GYTHAfEnglish (Archaic)
From Gyða, an Old Norse diminutive of GUÐRÍÐR. It was borne by a Danish noblewoman who married the English lord Godwin of Wessex in the 11th century. The name was used in England for a short time after that, and was revived in the 19th century.
HADLEYf & mEnglish
From an English surname which was derived from a place name meaning "heather field" in Old English.
HALLE (2)fEnglish (Modern)
In the case of American actress Halle Berry (1966-), it is from the name of a department store in Cleveland where she was born (the store was founded by brothers bearing the German surname Halle, a cognate of HALL).
HALLIEfEnglish
Diminutive of HARRIET.
HANNAHfEnglish, Hebrew, French, German, Dutch, Swedish, Arabic, Biblical
From the Hebrew name חַנָּה (Channah) meaning "favour, grace", derived from the root חָנַן (chanan). In the Old Testament this is the name of the wife of Elkanah. Her rival was Elkanah's other wife Peninnah, who had children while Hannah remained barren. After a blessing from Eli she finally became pregnant with Samuel.... [more]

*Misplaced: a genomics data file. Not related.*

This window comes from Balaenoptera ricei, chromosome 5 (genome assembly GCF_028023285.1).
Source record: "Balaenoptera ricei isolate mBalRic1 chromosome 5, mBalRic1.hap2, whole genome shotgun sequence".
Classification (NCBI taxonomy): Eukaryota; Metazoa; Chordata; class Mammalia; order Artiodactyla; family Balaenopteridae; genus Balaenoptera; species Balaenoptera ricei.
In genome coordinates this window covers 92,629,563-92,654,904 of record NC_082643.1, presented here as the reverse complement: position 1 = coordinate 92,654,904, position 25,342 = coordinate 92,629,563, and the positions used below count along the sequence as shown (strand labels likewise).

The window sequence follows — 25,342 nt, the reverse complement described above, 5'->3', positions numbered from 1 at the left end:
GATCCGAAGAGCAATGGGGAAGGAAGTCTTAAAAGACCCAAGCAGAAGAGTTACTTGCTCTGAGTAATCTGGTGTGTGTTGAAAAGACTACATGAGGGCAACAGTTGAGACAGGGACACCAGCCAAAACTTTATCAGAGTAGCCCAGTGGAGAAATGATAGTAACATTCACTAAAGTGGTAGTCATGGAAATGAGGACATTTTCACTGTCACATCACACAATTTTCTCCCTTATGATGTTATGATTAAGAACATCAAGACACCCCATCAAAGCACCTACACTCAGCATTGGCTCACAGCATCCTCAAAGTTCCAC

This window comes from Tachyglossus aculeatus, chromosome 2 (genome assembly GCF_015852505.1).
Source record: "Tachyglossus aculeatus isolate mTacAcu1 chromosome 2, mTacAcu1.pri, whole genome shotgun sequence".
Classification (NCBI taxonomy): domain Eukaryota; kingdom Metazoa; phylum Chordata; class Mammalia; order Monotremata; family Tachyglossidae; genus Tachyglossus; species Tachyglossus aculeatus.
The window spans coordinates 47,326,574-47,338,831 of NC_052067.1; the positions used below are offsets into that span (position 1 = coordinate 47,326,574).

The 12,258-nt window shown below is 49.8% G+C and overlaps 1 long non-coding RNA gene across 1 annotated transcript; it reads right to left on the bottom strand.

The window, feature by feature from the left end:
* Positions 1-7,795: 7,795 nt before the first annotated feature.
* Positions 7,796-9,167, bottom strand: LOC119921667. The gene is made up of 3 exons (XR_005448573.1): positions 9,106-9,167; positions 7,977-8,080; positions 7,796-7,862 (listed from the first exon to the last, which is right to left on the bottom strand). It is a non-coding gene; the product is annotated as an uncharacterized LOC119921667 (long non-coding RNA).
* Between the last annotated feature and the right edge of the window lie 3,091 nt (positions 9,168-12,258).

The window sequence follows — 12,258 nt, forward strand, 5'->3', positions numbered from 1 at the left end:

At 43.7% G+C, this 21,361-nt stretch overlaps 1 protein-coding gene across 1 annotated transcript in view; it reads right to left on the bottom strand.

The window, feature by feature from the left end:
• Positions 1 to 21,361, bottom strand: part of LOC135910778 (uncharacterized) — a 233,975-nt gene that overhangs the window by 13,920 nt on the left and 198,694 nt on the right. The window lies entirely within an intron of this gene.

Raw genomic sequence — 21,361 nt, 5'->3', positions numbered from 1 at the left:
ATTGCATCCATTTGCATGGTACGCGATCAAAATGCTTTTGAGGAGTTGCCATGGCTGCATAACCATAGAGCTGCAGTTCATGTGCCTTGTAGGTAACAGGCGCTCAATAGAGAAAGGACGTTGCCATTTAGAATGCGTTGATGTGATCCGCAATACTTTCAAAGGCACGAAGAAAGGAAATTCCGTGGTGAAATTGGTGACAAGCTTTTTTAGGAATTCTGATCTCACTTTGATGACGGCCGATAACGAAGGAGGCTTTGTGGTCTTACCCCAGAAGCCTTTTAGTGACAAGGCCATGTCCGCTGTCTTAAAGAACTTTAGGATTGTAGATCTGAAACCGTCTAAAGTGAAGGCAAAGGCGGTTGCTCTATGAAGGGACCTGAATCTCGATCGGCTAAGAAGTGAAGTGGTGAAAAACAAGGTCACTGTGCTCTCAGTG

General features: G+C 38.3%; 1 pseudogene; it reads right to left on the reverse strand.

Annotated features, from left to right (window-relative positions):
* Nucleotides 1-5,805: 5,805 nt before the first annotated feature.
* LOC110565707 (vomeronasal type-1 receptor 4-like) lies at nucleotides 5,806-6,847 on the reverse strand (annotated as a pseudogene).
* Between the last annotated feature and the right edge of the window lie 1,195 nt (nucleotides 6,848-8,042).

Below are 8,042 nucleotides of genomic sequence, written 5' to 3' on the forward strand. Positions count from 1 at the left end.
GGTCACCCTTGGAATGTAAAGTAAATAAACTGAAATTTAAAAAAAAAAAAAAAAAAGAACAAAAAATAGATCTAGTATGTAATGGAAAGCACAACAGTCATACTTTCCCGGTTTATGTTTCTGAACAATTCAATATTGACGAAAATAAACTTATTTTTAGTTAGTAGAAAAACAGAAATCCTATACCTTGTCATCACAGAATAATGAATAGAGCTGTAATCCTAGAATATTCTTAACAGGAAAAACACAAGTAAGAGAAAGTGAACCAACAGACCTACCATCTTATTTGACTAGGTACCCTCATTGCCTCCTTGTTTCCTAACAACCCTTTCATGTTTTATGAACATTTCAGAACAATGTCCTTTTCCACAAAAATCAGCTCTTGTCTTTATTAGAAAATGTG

HAPPYf & mEnglish (Rare)
From the English word happy.
HARLEYm & fEnglish
From a surname which was from a place name, itself derived from Old English hara "hare" and leah "woodland, clearing".
HARLOWf & mEnglish
From a surname which was from a place name which was derived from Old English hær "rock" or here "army", combined with hlaw "hill".
HARMONYfEnglish
From the English word harmony, ultimately deriving from Greek ‘αρμονια (harmonia).